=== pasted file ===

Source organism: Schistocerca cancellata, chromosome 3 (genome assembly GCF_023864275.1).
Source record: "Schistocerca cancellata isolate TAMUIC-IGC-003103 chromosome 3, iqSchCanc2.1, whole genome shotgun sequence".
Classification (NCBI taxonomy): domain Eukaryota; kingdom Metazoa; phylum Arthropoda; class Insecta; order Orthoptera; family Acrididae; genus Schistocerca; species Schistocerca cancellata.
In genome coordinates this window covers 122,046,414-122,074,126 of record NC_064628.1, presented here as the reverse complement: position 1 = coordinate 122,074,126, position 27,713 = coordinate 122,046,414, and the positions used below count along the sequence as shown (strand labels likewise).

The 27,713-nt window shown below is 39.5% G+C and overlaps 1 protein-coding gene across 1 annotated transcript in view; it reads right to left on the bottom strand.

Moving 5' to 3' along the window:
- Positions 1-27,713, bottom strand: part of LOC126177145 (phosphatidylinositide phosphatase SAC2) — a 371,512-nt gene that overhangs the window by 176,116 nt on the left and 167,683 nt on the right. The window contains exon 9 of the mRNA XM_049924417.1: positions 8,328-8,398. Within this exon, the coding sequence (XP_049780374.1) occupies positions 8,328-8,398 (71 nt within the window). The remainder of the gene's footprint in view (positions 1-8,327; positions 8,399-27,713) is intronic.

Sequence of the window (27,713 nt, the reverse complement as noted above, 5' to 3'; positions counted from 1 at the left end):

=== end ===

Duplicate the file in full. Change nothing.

Source organism: Schistocerca cancellata, chromosome 3 (genome assembly GCF_023864275.1).
Source record: "Schistocerca cancellata isolate TAMUIC-IGC-003103 chromosome 3, iqSchCanc2.1, whole genome shotgun sequence".
Classification (NCBI taxonomy): domain Eukaryota; kingdom Metazoa; phylum Arthropoda; class Insecta; order Orthoptera; family Acrididae; genus Schistocerca; species Schistocerca cancellata.
In genome coordinates this window covers 122,046,414-122,074,126 of record NC_064628.1, presented here as the reverse complement: position 1 = coordinate 122,074,126, position 27,713 = coordinate 122,046,414, and the positions used below count along the sequence as shown (strand labels likewise).

The 27,713-nt window shown below is 39.5% G+C and overlaps 1 protein-coding gene across 1 annotated transcript in view; it reads right to left on the bottom strand.

Moving 5' to 3' along the window:
- Positions 1-27,713, bottom strand: part of LOC126177145 (phosphatidylinositide phosphatase SAC2) — a 371,512-nt gene that overhangs the window by 176,116 nt on the left and 167,683 nt on the right. The window contains exon 9 of the mRNA XM_049924417.1: positions 8,328-8,398. Within this exon, the coding sequence (XP_049780374.1) occupies positions 8,328-8,398 (71 nt within the window). The remainder of the gene's footprint in view (positions 1-8,327; positions 8,399-27,713) is intronic.

Sequence of the window (27,713 nt, the reverse complement as noted above, 5' to 3'; positions counted from 1 at the left end):